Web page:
Everyone who sketches has a love of pens. We all have a collection of our favorites, the ones that feel right in our hand. I've certainly laid down a lot of miles with my personal trifecta: a ballpoint, the Lamy Safari, and the Pentel Pocket Brush (replaced these days with the Kuretake #13 plus Sable tip add-on).
I think I might be ready to retire my manufactured pens, in favor of dipping nibs. These little tin nibs are just so flexible. (Pun intended).
The great thing about nibs – they come in so many sizes and shapes – you can get a whole range of drawing styles for a few bucks. My mainstays (right now) are: a new Japanese crowquill called a “G” nib (used for fine lines). A weird Brause nib called 361 Steno or ‘The Blue Pumpkin’. It’s a larger nib featuring a gunmetal blue finish. It seems to be a bit more flexy, offering a large range of tapering marks. And some chisel tips from Brause in 1 and 2.5 mm, used for bolder brush-like marks. These chisel nibs are the grandfather of the new ‘Parallel Pen’ you may have seen on the market.
Most of these were in the back of a drawer for 20 years, so I have no idea where they came from. But these days they are all available on JetPens.com. Or, if you prefer to shop locally, just look for a stationers with a calligraphy section.
The first thing you’ll notice, drawing with a dipping nib, is the nice range between thick and thin marks you can make. They're much more responsive than a fountain pen. For me, the next huge discovery is how easy it is to switch colors on the fly. And to jump around between water proof and water soluble on the same drawing. I have a little fleet of jars with different custom ink mixes. It's like alchemy, combining colors to get a favorite shade.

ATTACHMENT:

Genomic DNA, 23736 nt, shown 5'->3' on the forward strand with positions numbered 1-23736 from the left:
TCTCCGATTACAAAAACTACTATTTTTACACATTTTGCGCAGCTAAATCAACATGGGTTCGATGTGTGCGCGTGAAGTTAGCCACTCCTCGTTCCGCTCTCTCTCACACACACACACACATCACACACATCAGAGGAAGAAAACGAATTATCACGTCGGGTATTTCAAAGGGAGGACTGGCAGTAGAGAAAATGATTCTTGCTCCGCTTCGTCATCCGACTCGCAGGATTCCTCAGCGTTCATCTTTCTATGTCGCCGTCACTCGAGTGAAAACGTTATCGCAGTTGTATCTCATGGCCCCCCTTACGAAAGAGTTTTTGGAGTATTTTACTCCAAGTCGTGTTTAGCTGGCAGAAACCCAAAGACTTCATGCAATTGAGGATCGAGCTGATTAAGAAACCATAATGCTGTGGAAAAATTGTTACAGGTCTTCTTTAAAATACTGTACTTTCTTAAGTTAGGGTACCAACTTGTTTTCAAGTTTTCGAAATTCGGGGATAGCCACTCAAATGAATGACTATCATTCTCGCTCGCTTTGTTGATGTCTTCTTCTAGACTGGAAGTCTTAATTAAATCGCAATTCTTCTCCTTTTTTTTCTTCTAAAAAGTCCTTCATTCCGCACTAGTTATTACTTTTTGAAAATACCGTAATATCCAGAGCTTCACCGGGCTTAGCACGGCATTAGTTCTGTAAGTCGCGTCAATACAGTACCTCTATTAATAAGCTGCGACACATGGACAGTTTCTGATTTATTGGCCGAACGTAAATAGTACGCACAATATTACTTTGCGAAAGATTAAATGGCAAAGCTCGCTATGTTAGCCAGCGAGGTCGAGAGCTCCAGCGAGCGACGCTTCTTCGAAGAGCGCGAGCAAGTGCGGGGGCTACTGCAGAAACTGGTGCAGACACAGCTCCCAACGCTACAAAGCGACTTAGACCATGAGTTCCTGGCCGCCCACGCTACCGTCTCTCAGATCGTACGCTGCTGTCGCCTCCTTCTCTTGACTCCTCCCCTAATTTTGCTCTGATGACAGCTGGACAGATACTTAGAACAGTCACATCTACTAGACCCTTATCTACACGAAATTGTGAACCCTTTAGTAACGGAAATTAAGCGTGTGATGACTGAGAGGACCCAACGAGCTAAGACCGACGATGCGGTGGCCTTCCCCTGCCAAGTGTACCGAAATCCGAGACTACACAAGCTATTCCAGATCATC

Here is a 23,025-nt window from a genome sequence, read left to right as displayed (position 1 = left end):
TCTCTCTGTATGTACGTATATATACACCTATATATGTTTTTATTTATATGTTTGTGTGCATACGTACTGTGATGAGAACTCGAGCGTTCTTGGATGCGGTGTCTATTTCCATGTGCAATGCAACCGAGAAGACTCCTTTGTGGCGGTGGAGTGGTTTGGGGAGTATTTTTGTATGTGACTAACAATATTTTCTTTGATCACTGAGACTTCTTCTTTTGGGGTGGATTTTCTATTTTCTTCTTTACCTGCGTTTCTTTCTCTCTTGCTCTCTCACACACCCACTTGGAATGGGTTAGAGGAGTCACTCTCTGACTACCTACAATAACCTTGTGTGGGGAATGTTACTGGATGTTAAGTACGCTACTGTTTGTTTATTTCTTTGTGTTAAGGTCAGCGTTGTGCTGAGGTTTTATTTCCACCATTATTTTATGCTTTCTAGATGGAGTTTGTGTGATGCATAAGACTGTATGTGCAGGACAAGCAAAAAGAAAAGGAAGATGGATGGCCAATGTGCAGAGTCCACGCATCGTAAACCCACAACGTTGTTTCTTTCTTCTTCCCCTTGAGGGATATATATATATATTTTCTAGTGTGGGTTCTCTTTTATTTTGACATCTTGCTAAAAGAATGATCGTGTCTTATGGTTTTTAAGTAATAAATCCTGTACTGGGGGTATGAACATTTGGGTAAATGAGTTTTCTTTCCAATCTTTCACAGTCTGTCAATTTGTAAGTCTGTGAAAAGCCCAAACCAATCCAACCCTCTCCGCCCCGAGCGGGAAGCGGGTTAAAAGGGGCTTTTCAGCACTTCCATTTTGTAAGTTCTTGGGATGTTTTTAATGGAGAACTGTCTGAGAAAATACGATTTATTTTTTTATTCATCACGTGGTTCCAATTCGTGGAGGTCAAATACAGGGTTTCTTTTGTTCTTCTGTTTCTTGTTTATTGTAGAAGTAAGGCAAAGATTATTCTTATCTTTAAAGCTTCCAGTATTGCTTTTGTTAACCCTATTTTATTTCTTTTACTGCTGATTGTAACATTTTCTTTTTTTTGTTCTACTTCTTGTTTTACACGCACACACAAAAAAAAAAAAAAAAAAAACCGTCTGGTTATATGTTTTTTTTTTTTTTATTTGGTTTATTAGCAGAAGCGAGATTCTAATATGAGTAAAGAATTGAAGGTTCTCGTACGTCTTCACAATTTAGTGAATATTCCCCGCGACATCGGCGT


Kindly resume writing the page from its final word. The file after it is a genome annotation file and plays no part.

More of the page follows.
Yes, you could just carry a fat handful of pens (like my online crush Andrew Tan), but you’d need quite a few fountain pens to cover all the combos of nib styles, colored inks and solubility. I enjoy the elegance and efficiency in this minimal kit of pen nibs.
Shown here: 1 oz (30ml) Nalgene jars (leakproof). Syringe with large bore needle for measuring out ink mixes. 'Clip-on' oil painters medium tin that can go right onto a sketchbook or drawing board. I have four of them, from the Guerilla Paintbox brand – these have a rubber seal to prevent leaks.
Doing these 'research drawings' side by side with some traditional Lamy pen work had me saying “Time to toss out all the modern conveniences!”.
The only thing holding me back is the issue of mess. There is a much higher risk of ink spots, drips and stained fingers. And perhaps one day a serious spill. But you know, I think the risk is worth it. There is an energy to a messy drawing that I enjoy. I don’t want it to be perfect. If I wanted that, I’d go back to my previous career in digital art.
Next pen drawing outing (not sure when that will be – let me know if you want it soon!) I’m going to try Kiah Kiean’s ancient Chinese trick - filling a bottle with gauze, which is then saturated with ink. I want to see if this makes it spill proof. I’m not sure if it’s going to interfere with loading the pens with enough ink. More on that soon-ish.